During the trial, prosecutors accused Jon of using the promise of modeling jobs to lure girls as young as 14 to a squalid-looking apartment in Beverly Hills, where he acted out sadistic fantasies.
Other models, some from New York & Texas, testified that they were either touched or forced to perform sex acts with Jon without consent. Indictments and future trials in those states are upcoming. Jon's defense lawyers tried to paint the female victims as golddiggers and out to get revenge for past mistreatment.
In their closing arguments, prosecutors conceded that the Beverly Hills police investigation was "sloppy" and that some of the accusers had acted recklessly in trusting Jon. But on Thursday, they also expressed gratitude to the women who testified in the case.
Jon, prosecutors said, was the one who initiated contact with many of the women after the alleged assaults as part of a strategy to stop them from reporting him to authorities."It was his way to keep them silent," said Deputy Dist. Atty. Mara McIlvain."
Deputy Dist. Atty. Frances Young stated outside the courtrom that Jon was a"pedophile masquerading as a fashion designer." She stated that the verdict sent a message of zero tolerance to rapists and molesters.
"This jury today has sent a message that our communities will not tolerate serial rapists and child molesters like Anand Jon. They will be held accountable, and the victims will get justice."
Leonard B. Levine, Jon's defense attorney, stated that they would appeal the verdict, despite their disappointment. "He's disappointed, obviously, but he hasn't given up hope," Levine said. "We're not through by a long shot." Richard Bernard, Jon's brother-in-law, stated that "I can't believe that I was in the same courtroom."
After 6 hours of explaining why he should get a new trial, Alexander was sentenced to 59 years to life. This sentence, imposed by Judge Wesley August 31, consists of a 14 year sentence and a 45 years to life sentence served consecutively. This sentence was near the maximum sentence Alexander could have received, and the prosecutor, Deputy Dist. Atty. Frances Young, stated the sentence was appropriate.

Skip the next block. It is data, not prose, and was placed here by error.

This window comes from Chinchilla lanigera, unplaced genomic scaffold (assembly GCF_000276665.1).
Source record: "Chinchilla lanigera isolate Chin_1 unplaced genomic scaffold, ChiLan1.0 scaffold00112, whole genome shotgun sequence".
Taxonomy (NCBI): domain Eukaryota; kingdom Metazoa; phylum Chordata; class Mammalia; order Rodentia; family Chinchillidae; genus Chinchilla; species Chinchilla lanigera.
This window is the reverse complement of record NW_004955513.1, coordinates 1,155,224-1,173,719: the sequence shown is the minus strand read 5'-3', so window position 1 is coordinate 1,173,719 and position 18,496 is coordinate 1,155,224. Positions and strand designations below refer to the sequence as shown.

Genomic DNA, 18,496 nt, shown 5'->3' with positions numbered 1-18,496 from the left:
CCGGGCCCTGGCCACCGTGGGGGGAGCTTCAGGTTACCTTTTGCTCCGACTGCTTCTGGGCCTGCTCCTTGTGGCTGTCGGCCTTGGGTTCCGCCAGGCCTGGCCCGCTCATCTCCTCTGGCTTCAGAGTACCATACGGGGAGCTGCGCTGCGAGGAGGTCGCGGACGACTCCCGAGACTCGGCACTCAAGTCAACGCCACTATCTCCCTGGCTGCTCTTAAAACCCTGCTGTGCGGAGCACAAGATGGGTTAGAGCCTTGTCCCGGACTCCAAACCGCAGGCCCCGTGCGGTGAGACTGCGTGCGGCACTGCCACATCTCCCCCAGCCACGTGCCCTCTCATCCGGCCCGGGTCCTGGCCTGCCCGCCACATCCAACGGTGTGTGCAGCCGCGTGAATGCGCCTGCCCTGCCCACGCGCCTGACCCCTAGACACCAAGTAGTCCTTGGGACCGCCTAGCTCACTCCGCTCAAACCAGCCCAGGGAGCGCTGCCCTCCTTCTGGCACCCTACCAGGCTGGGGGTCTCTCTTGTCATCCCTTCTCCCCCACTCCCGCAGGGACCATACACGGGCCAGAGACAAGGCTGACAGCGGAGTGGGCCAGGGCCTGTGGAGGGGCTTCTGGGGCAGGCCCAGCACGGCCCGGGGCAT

Judge Wesley's rational for the long sentence was Alexander's lack of remorse, the brutality of the assaults, and his manipulation of teenage girls and young women.
Alexander tried to argue for a new trial because his sister was contacted by a juror, prosecutors failed to hand over evidence to the defense in a timely manner, and the defense lawyers he fired did not handle his case properly. Wesley ruled that the juror did contact Alexander's sisted Sanjana, but the juror misconduct was not enough to affect Alexander's chance for a fair trial.
"I was 14. You took my adolescence, my trust, my dream and completely manipulated them for your sexual desires," one of the victims said, reading from a statement.The victims said they continue suffering from depression and paranoia, and that their trust in others has been completely shattered by what they went through. Their families were also tormented by what their daughters went through, they said in statements.
Alexander faces similar charges in Texas and New York, and any time he'll serve if found guilty in those states will be served consecutively with the California sentence.